paths:
- path: /
backend:
serviceName: traefik-dashboard
servicePort: dashboard

Then deploy the resouce

1
$ kubectl apply -f traefik-dashboard.yaml

Then open the browser, go to the domain name you sepficied in the host rule. You would see the similar website.

Traefik Dashboard web interface

Configure Traefik as an Ingress of your web applications

Traefik supports Name-Based routing which allows you to define a list of front-ends. There front-ends will point to a collection of back-ends which are your web application deployed in the Kubernetes cluster.

I assume that you already have a web application deployed, and a Service was configured for that Deployment. Now what you need to do is creating an Ingress manifest as below:

myweb-ingress.yaml
1
2
3
4
5
6
7
8
9
10
11
12
13
14
15
16
---
apiVersion: extensions/v1beta1
kind: Ingress
metadata:
name: myweb
annotations:
kubernetes.io/ingress.class: traefik
spec:
rules:
- host: myweb-address.com
http:
paths:
- path: /
backend:
serviceName: myweb
servicePort: 5000

Then deploy the resouce

1
$ kubectl apply -f myweb-ingress.yaml

Verify the deployment of Service

1
$ kubectl get svc myweb

You should see a similar result

1
2
NAME         TYPE        CLUSTER-IP       EXTERNAL-IP   PORT(S)    AGE
myweb ClusterIP 10.109.22.3 <none> 5000/TCP 1m

If you go to the Traefik Dashboard, you would see the new front-end and back-end discovered automatically by Traefik Ingress controller. Now open your web browser and go to http://myweb-address.com address defined in the host value above to access your web service.

SSL termination with Traefik

Before configuring SSL termination for your web service let’s go back to the Deployment of Traefik, in traefik-deployment.yaml you can see the definition for enabling HTTPS on port 443. You also need make sure you put --entrypoints=Name:https Address::443 TLS in the value list of args.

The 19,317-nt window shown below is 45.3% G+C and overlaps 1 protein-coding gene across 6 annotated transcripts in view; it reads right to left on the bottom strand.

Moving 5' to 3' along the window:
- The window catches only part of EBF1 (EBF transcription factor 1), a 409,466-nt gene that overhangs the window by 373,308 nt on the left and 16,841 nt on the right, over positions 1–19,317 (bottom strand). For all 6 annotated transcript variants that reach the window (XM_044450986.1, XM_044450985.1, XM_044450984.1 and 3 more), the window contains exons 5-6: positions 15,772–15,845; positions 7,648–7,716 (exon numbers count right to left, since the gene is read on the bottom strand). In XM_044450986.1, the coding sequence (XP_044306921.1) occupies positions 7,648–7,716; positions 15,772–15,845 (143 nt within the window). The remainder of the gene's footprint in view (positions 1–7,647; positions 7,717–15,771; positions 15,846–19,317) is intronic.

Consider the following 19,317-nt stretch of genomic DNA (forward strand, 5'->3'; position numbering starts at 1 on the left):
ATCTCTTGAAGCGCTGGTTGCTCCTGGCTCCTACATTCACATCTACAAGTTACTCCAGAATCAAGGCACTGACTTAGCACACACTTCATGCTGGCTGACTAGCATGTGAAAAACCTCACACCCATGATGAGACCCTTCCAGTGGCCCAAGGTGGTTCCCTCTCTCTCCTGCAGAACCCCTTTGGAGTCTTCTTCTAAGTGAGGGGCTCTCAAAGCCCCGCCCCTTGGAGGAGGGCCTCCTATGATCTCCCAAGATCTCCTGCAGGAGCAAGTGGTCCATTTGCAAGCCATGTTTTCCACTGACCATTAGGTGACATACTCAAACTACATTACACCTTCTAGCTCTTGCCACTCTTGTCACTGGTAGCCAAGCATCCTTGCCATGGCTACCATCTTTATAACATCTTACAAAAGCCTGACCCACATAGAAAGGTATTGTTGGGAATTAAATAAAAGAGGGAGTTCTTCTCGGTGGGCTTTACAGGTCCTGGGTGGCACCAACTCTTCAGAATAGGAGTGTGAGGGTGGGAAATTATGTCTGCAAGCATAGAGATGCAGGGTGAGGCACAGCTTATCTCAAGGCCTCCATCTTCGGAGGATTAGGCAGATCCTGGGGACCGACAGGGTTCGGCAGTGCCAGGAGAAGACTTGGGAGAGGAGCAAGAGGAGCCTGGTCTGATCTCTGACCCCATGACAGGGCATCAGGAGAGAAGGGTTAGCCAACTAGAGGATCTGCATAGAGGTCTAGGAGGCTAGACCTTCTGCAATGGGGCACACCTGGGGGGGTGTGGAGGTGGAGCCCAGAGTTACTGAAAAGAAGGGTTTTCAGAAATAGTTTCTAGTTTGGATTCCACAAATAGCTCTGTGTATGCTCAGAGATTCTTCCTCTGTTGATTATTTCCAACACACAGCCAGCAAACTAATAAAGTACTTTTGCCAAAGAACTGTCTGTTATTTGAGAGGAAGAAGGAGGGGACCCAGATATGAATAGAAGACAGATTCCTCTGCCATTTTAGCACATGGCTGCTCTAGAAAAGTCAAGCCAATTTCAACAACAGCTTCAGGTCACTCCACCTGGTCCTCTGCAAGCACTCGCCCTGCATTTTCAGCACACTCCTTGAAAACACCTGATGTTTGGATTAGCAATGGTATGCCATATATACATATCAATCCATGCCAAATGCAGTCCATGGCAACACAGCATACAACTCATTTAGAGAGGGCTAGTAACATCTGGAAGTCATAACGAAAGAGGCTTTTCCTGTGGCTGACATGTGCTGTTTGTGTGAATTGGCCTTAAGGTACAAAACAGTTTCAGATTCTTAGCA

Now let’s modify the myweb-ingress.yaml file to support HTTPS as below

myweb-ingress.yaml
1
2
3
4
5
6
7
8
9
10
11
12
13
14
15
16
17
18
19
---
apiVersion: extensions/v1beta1
kind: Ingress
metadata:
name: myweb
annotations:
kubernetes.io/ingress.class: traefik
ingress.kubernetes.io/ssl-redirect: "true"
spec:
rules:
- host: myweb-address.com
http:
paths:
- path: /
backend:
serviceName: myweb
servicePort: 5000
tls:
- secretName: myweb-cert

You might notice about the difference, now we have another annotation value which is ingress.kubernetes.io/ssl-redirect: "true". This config helps us to force redirection from HTTP to HTTPS with 301 code.

Another config is secretName in the tls section. This indicates the Kubernetes Secret that stores your website SSL certificate. Following is the command to create that secret.

1
$ kubectl -n default create secret tls myweb-cert --key=cert.key --cert cert.crt

What’s next?

We’ve finished the basic configurations to use Traefik as a Ingress controller in the Kubernetes cluster. For advance configs, you can prefer to their official documentation for the detail. One of the interesting parts is the Annotations that you can directly put them in your Ingress manifest file to enable, disable or adjust Traefik’s features.

For monitoring your Traefik Ingress controller, you can grab the health check and mectrics data from Treafik API or export the them to Prometheus, DataDog, StatsD or InfluxDB using Metric Definition.

Are you running Traefik? Let’s share your experience with it below :-).

Share Comments